8. Make the chocolate ganache.  Chop the hazelnuts either in a food processor or, like we did, with a sharp paring knife.  Avoid turning the hazelnuts to a powder, you're aiming for them to be in small pieces.  Use a sharp knife to break up the 80g chocolate into small pieces. Place it into a bowl.  Pour the cream into a small pan.  Set over a low heat on the hob.  Once hot, though not boiling, pour it over the prepared chocolate.  Stir thoroughly until it is smooth, shiny and completely combined.  Add the chopped hazelnuts and mix.  Set aside to cool a little. 9. Fill with the chocolate ganache.  Once the chocolate in the mould has completely set and the ganache has cooled put half of the ganache into a piping bag (no nozzle required).  Cut off the tip of the piping bag.  Pipe the hazelnut ganache into each of the chocolate moulds so that they are no more than two thirds full.  10. Cover with more chocolate. Reheat the remaining chocolate over the bain marie until it reaches 30℃ / 86℉.  If the chocolate hasn't completely melted at this point, or the temperature goes above 30℃ / 86℉ re-temper it as before.  Spoon some of the melted chocolate over the ganache.  Ensure that each chocolate mould is completely covered.  Use the sharp knife to scrape away the excess.  11. Set aside.  Set the chocolates aside to firm up.  Consider popping them into the fridge for a few short minutes, though too long can cause the chcolate to bloom due to condensation. 12. Turn out. Once the chocolate has completely set turn the chocolates out.  Wiggle the silicone mould to gently loosen them.  Position the mould upside down over a clean tea towel or piece of kitchen roll.  Gently push one of the silicone shapes to remove the chocolate.  Repeat with the remaining chocolates. 13. Enjoy!
Notes:
a) The quantity of chocolate used may seem excessive, but it is incredibly difficult to temper a small amount.  The excess chocolate could be used in a brownie recipe (for instance) or poured into some greaseproof paper for use another day.  b)  You will have excess hazelnut ganache.  Consider allowing this to firm up and then rolling small quantities (about a teaspoon amount) to create truffles.








 

 

 

 

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how to make Homemade Hazelnut Noisette Chocolates





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14 comments:

  1. These look so tempting Angela! I'm sure your family are absolutely delighted you've started making chocolates too. They're very lucky! x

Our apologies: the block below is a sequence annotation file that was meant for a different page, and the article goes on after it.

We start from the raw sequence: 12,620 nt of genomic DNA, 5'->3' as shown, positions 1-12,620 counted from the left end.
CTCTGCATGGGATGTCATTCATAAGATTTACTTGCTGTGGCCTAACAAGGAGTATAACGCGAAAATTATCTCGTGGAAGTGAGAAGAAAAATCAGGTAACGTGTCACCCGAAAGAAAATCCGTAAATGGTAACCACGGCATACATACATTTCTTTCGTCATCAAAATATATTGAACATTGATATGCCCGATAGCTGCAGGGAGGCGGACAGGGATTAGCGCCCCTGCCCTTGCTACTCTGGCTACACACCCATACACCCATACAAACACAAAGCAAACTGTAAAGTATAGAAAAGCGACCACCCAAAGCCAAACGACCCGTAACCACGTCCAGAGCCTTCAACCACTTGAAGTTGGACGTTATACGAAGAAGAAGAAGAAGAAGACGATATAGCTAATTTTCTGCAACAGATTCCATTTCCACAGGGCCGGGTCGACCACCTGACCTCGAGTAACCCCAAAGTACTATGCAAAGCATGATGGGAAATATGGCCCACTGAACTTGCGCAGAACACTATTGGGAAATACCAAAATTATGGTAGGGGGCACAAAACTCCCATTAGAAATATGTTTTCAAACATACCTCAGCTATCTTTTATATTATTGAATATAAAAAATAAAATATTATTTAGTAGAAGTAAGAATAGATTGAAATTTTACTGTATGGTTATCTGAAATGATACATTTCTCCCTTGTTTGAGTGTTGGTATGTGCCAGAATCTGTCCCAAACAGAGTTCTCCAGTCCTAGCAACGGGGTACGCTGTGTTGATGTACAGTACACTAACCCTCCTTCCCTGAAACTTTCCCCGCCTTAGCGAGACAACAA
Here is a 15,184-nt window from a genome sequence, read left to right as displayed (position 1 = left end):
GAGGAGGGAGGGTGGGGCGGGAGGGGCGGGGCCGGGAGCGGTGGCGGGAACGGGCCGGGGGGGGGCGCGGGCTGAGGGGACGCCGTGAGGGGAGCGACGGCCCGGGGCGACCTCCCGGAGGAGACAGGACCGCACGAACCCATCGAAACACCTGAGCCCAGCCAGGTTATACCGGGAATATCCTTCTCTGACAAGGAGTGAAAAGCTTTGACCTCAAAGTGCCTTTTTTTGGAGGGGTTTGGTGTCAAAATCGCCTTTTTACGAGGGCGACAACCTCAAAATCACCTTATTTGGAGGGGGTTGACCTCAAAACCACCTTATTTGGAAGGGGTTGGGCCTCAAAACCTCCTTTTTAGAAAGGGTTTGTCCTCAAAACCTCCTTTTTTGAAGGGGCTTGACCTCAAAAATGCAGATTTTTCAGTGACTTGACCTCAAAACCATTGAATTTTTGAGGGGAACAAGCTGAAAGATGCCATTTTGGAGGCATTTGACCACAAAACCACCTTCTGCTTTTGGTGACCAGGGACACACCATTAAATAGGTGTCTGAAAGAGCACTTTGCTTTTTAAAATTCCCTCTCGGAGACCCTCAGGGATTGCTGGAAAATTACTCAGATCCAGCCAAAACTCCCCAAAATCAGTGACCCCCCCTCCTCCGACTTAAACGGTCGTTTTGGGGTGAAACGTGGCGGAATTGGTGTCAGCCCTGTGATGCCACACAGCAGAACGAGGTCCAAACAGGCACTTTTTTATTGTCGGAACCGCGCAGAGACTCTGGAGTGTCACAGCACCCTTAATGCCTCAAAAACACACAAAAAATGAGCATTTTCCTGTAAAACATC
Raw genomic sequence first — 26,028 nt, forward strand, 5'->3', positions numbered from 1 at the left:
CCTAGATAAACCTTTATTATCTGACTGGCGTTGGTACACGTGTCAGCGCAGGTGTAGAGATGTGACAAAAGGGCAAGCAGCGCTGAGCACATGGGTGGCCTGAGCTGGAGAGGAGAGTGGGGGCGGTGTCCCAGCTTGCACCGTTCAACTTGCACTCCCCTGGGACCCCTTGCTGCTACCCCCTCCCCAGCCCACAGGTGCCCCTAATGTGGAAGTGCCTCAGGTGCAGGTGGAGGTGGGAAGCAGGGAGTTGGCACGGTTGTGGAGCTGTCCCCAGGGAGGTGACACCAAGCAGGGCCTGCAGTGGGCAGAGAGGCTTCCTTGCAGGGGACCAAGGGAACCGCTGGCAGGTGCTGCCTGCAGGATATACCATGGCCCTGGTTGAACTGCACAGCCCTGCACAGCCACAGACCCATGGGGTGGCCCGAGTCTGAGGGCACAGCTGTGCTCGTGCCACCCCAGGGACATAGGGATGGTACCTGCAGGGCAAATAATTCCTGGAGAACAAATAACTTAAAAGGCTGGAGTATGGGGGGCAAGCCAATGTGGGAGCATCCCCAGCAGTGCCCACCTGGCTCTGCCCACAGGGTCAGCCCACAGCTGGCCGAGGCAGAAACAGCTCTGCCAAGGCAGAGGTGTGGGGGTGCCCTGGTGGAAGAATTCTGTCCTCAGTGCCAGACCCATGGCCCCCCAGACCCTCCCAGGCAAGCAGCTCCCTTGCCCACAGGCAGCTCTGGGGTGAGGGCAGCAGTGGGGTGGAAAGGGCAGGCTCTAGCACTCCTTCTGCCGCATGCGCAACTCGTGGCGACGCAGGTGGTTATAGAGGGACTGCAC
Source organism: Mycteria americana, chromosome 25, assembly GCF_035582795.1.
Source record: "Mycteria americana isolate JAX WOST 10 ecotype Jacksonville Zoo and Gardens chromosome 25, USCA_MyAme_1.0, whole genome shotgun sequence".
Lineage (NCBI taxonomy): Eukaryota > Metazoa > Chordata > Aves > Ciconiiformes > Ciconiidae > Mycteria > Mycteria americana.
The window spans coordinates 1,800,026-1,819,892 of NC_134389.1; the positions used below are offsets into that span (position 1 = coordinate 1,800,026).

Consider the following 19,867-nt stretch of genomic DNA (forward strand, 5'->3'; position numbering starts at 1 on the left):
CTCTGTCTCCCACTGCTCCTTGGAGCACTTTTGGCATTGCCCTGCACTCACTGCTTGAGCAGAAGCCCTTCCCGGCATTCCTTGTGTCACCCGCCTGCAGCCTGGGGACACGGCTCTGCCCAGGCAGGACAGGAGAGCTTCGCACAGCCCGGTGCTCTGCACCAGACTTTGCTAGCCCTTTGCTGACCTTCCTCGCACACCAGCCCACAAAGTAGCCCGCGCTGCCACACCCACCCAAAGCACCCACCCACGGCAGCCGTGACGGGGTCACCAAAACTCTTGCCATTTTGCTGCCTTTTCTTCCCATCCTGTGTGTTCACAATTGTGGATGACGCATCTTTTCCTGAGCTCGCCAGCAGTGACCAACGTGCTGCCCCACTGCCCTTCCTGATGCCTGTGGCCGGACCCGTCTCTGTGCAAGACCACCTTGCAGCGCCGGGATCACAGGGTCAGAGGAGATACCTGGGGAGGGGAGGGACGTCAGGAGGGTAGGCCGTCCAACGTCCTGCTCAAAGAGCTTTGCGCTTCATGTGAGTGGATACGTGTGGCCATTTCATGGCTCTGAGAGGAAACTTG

ReplyDelete
    Replies
    1. Aw thankyou Corina, the problem is we have to try have some self restraint and not eat them all! Lol
      Thanks for popping by and commenting,
      Angela x

      Delete
  2. The chocolates look so good. You did a great job of tempering the chocolate. Yummy.

    ReplyDelete
    Replies
    1. Thankyou Anca, though i realise that I still have a lot to learn about chocolate!
      Angela x

      Delete
  3. These are stunning and so professional.You are a very talented lady Angela xx

    ReplyDelete
    Replies
    1. Aw thankyou Jenny, you're far too kind! I definitely still have a lot to learn!
      Angela x

      Delete
  4. These look gorgeous, hazelnut & chocolate are my favourites! Off to share! x

    ReplyDelete
    Replies
    1. Aw thankyou Midgie :-) I have to confess that I do prefer the strawberry & orange creams in a box of quality street but that said I absolutely loved these!
      Angela x

      Delete
  5. I love these! I've never tempered chocolate but I really want to. Your recipe makes it seem quite doable so perhaps this Easter..?!

    ReplyDelete
    Replies
    1. Aw thankyou Vicki :-) It really is quite do-able, I look forward to seeing what you might make over the Easter period,
      Angela x

      Delete
  6. Oh Angela! Wow these look amazing, I'll have a tray full please! Thank you for sharing with #CookBlogShare x

    ReplyDelete
  7. I love this Angela - I haven't had Quality Streets for years but I do always like the green triangles too! I have also recently made my first chocolates but rather a different affair made with cacao butter and raw cacao powder. I was amazed at how good they tasted and how easy they were to make.

    ReplyDelete
    Replies
    1. Thankyou Mandy :-) Cocao butter and raw cocao powder definitely are a different affair to what I've made here, some what healthier too I suspect :-) I'll be popping round to have a read 9assuming you've blogged it)
      Angela x

      Delete